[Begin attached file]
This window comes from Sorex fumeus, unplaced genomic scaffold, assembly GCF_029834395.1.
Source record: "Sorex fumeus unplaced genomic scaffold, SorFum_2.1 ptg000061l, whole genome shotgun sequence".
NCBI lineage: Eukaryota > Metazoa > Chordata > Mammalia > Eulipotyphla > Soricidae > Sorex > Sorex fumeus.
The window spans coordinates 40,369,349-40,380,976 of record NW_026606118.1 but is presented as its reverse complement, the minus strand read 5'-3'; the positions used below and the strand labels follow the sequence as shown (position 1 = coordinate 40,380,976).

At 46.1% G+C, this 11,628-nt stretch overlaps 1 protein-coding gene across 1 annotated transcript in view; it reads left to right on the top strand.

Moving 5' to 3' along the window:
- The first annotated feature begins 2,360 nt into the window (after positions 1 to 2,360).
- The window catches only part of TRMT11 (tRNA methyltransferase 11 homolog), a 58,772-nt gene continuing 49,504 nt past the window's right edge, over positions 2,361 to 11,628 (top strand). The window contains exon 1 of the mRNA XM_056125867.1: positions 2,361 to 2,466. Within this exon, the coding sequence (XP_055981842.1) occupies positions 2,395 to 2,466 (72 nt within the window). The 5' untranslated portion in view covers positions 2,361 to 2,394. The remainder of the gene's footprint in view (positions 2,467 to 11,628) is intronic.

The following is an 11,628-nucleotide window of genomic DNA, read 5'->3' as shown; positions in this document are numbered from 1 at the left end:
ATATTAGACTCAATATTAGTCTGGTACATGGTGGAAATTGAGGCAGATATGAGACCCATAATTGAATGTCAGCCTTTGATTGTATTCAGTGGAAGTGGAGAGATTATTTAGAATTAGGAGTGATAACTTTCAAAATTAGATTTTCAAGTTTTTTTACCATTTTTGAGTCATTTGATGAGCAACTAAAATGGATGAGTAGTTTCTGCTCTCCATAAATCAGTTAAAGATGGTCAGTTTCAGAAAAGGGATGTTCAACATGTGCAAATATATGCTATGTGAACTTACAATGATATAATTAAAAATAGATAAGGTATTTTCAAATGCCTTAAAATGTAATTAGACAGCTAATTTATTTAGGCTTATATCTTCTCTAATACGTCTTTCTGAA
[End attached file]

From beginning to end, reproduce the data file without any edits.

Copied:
This window comes from Sorex fumeus, unplaced genomic scaffold, assembly GCF_029834395.1.
Source record: "Sorex fumeus unplaced genomic scaffold, SorFum_2.1 ptg000061l, whole genome shotgun sequence".
NCBI lineage: Eukaryota > Metazoa > Chordata > Mammalia > Eulipotyphla > Soricidae > Sorex > Sorex fumeus.
The window spans coordinates 40,369,349-40,380,976 of record NW_026606118.1 but is presented as its reverse complement, the minus strand read 5'-3'; the positions used below and the strand labels follow the sequence as shown (position 1 = coordinate 40,380,976).

At 46.1% G+C, this 11,628-nt stretch overlaps 1 protein-coding gene across 1 annotated transcript in view; it reads left to right on the top strand.

Moving 5' to 3' along the window:
- The first annotated feature begins 2,360 nt into the window (after positions 1 to 2,360).
- The window catches only part of TRMT11 (tRNA methyltransferase 11 homolog), a 58,772-nt gene continuing 49,504 nt past the window's right edge, over positions 2,361 to 11,628 (top strand). The window contains exon 1 of the mRNA XM_056125867.1: positions 2,361 to 2,466. Within this exon, the coding sequence (XP_055981842.1) occupies positions 2,395 to 2,466 (72 nt within the window). The 5' untranslated portion in view covers positions 2,361 to 2,394. The remainder of the gene's footprint in view (positions 2,467 to 11,628) is intronic.

The following is an 11,628-nucleotide window of genomic DNA, read 5'->3' as shown; positions in this document are numbered from 1 at the left end:
ATATTAGACTCAATATTAGTCTGGTACATGGTGGAAATTGAGGCAGATATGAGACCCATAATTGAATGTCAGCCTTTGATTGTATTCAGTGGAAGTGGAGAGATTATTTAGAATTAGGAGTGATAACTTTCAAAATTAGATTTTCAAGTTTTTTTACCATTTTTGAGTCATTTGATGAGCAACTAAAATGGATGAGTAGTTTCTGCTCTCCATAAATCAGTTAAAGATGGTCAGTTTCAGAAAAGGGATGTTCAACATGTGCAAATATATGCTATGTGAACTTACAATGATATAATTAAAAATAGATAAGGTATTTTCAAATGCCTTAAAATGTAATTAGACAGCTAATTTATTTAGGCTTATATCTTCTCTAATACGTCTTTCTGAA